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The Weekend Fun

Big cars usually have a reputation for being comfortable on a long trip and the 2014 Acura RLX is no exception. As mentioned above, we let the RLX stretch its legs on a two hour journey down to San Diego, covering over 100 miles each way in doing so. In keeping with Acura's reputation of possessing scalpel-like handling, the RLX boasts a sporty ride, while still being able to sail over any road surface comfortably. A new electric power steering system allows you to be light on the wheel and it's especially evident when making you're working your way through some curves. The brakes provide enough bite without throwing the nose down and the pedal applies pressure evenly.

Southern California's Interstate 5 is comprised of straightaways and sweeping curves. If you're lucky enough to commute on a road like this, the 2014 Acura RLX's Advanced Package is the closest thing you can get to an autopilot in a vehicle today. Collision mitigation, adaptive cruise control (with the capability to follow the vehicle in front of you even at low speeds), and lane keeping assist all work together to keep the RLX moving at highway speeds without careening out of control. The best part of this system is that you only need to dial up two buttons and set the cruise control. After that, keep your hands on the wheel and feet planted on the floor, the RLX will take care of everything else. We were particularly impressed with the Advanced Package when the lane keeping assist kept the RLX in line with minimal steering input (you still have to hold onto the steering wheel though or a warning sign will pop up on the dash), even when going around a broad curve.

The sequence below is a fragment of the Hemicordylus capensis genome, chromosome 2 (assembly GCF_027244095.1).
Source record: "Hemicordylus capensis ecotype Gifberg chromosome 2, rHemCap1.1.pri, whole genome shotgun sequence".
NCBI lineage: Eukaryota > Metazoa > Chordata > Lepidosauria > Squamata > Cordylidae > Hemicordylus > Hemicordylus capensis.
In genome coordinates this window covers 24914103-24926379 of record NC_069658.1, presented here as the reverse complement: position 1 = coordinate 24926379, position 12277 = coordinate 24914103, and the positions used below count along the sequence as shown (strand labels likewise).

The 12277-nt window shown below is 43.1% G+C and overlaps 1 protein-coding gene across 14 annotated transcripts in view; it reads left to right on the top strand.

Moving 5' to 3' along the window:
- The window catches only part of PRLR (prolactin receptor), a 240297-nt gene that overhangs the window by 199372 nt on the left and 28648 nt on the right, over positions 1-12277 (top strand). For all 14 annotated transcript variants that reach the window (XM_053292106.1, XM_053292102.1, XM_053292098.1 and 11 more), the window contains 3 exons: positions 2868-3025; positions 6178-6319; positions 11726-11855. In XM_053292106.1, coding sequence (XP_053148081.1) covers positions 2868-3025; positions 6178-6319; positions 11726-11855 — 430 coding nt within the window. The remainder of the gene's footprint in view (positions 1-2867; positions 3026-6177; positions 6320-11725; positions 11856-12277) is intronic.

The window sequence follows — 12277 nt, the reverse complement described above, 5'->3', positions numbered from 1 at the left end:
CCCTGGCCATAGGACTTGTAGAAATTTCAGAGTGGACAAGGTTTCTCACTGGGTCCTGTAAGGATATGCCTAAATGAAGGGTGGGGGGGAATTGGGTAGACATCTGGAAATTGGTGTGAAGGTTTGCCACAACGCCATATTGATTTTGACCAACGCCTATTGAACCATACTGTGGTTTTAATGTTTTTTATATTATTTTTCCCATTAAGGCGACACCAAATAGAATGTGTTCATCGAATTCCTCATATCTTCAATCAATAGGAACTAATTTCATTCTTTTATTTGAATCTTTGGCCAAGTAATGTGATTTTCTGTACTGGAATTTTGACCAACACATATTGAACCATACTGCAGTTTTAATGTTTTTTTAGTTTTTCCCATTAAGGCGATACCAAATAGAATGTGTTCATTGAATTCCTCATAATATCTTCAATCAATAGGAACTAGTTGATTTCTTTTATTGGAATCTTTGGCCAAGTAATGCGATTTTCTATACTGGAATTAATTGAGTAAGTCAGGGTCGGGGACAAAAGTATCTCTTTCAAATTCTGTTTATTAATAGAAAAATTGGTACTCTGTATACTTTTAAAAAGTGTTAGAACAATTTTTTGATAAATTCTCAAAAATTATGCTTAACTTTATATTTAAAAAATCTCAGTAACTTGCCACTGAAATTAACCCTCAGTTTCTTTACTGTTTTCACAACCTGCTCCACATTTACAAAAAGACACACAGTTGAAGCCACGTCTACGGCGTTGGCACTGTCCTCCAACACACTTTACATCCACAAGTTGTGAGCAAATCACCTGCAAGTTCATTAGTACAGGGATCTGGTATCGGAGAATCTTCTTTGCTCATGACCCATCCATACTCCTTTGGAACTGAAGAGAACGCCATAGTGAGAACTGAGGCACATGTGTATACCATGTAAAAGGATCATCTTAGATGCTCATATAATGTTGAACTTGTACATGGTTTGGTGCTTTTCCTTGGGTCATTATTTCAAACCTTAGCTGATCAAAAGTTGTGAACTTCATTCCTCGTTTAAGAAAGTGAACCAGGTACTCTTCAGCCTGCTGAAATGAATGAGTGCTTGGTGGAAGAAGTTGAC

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The large, luxury sedan segment is currently a three dog race with the BMW 7 Series, Cadillac XTS, and Acura RLX all keeping each other at arm's length. No matter where you fall, all three of the aforementioned vehicles do its job well while providing ample comfort and technology. The 2014 Acura RLX separates itself from the pack with its razor-sharp handling and the Advance Package, which is a button short of letting the vehicle drive on its own. The 3.5-liter V-6 engine, which offers up 310 horsepower, is the RLX's only offering but it rolls the power on evenly and without any lag. The Cadillac XTS has a slight advantage in ride comfort over the RLX and the 7 Series does the best bank vault impression when it comes to build quality and ride noise. Even still, the 2014 Acura RLX provides just the right mix of comfort, technology, and handling, making it a solid contender in a competitive field. After spending a week with Acura's revamped flagship, we've determined that the 2014 RLX is deserving of the pièce de résistance title, but for real this time around. If you're in the market for a large, luxury sedan, we can easily recommend the 2014 RLX without any hesitation.